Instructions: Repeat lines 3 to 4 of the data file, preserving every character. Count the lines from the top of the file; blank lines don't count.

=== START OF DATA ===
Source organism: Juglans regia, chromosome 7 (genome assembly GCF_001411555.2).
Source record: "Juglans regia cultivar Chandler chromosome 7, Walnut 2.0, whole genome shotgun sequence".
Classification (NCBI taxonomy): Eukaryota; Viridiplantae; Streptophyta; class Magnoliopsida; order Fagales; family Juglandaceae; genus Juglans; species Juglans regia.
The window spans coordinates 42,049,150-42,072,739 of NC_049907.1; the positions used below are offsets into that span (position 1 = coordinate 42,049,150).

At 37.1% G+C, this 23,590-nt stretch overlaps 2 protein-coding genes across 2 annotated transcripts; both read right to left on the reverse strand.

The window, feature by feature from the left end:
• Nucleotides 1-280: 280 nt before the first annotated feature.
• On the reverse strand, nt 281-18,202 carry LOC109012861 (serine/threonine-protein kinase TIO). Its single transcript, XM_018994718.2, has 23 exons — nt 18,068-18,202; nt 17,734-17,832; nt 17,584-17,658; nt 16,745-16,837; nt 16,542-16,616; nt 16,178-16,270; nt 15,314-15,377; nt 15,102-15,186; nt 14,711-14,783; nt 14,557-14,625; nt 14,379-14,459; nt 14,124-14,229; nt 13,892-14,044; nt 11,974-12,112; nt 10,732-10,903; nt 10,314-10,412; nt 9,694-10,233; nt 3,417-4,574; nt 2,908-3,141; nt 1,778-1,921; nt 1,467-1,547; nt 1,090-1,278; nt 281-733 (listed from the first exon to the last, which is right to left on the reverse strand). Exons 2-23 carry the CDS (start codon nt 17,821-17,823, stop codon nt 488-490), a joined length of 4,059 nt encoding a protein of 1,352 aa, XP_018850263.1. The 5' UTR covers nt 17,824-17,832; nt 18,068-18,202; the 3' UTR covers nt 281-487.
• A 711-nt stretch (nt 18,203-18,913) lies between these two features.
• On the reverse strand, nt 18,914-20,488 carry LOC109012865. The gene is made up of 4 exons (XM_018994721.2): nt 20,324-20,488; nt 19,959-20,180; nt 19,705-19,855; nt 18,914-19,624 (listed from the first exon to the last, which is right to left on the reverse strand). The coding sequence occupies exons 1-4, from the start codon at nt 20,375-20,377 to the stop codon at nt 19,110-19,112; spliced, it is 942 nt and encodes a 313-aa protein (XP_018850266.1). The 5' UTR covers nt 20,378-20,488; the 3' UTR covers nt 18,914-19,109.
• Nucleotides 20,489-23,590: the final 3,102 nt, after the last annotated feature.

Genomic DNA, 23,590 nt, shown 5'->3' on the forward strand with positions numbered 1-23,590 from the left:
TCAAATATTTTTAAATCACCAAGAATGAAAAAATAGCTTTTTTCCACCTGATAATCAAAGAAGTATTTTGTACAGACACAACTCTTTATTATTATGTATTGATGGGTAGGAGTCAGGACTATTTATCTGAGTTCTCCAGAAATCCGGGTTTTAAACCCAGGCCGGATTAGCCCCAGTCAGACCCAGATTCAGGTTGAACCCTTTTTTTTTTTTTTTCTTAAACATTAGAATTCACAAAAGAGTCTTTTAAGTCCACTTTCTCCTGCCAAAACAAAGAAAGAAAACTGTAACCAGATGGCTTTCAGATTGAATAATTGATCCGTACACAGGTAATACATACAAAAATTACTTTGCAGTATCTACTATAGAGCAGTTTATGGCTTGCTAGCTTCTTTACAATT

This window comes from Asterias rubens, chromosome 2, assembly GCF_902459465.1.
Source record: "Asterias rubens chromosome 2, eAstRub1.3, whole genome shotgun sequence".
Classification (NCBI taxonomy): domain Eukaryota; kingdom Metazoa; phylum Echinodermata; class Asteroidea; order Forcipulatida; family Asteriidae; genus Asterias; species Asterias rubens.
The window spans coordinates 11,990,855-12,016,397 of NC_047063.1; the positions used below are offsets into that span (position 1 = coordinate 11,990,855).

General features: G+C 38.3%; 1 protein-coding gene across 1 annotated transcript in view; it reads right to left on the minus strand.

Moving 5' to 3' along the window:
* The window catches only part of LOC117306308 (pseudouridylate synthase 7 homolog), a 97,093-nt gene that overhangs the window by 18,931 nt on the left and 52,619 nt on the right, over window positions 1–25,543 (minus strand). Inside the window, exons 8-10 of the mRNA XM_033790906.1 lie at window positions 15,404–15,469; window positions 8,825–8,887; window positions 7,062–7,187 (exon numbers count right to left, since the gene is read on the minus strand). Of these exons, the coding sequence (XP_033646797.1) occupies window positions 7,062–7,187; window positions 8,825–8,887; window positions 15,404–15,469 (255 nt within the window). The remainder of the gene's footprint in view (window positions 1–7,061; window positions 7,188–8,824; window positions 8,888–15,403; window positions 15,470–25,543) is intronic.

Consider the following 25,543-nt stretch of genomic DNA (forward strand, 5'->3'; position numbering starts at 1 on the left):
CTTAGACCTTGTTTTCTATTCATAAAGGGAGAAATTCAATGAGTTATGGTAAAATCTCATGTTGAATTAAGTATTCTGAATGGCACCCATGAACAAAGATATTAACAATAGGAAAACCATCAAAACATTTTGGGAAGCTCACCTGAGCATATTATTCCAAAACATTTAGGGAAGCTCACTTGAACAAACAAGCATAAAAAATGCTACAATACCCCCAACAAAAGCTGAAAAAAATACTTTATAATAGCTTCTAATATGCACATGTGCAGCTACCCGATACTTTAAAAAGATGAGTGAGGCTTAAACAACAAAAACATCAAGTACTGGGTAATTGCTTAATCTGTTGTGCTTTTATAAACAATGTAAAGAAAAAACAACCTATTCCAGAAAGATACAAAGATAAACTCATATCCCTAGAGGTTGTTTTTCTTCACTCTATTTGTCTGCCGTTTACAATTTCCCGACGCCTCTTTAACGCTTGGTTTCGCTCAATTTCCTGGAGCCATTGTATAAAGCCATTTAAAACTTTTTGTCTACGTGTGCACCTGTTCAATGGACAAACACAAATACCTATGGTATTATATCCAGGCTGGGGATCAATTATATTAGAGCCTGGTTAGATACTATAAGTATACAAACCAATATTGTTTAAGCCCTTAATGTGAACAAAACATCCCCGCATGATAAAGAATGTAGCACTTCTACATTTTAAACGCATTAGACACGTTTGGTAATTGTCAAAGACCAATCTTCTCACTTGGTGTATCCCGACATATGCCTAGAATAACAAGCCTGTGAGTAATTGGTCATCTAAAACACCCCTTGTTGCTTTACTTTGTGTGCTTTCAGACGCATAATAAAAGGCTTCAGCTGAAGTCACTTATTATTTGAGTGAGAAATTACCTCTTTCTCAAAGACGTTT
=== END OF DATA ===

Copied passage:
Classification (NCBI taxonomy): Eukaryota; Viridiplantae; Streptophyta; class Magnoliopsida; order Fagales; family Juglandaceae; genus Juglans; species Juglans regia.
The window spans coordinates 42,049,150-42,072,739 of NC_049907.1; the positions used below are offsets into that span (position 1 = coordinate 42,049,150).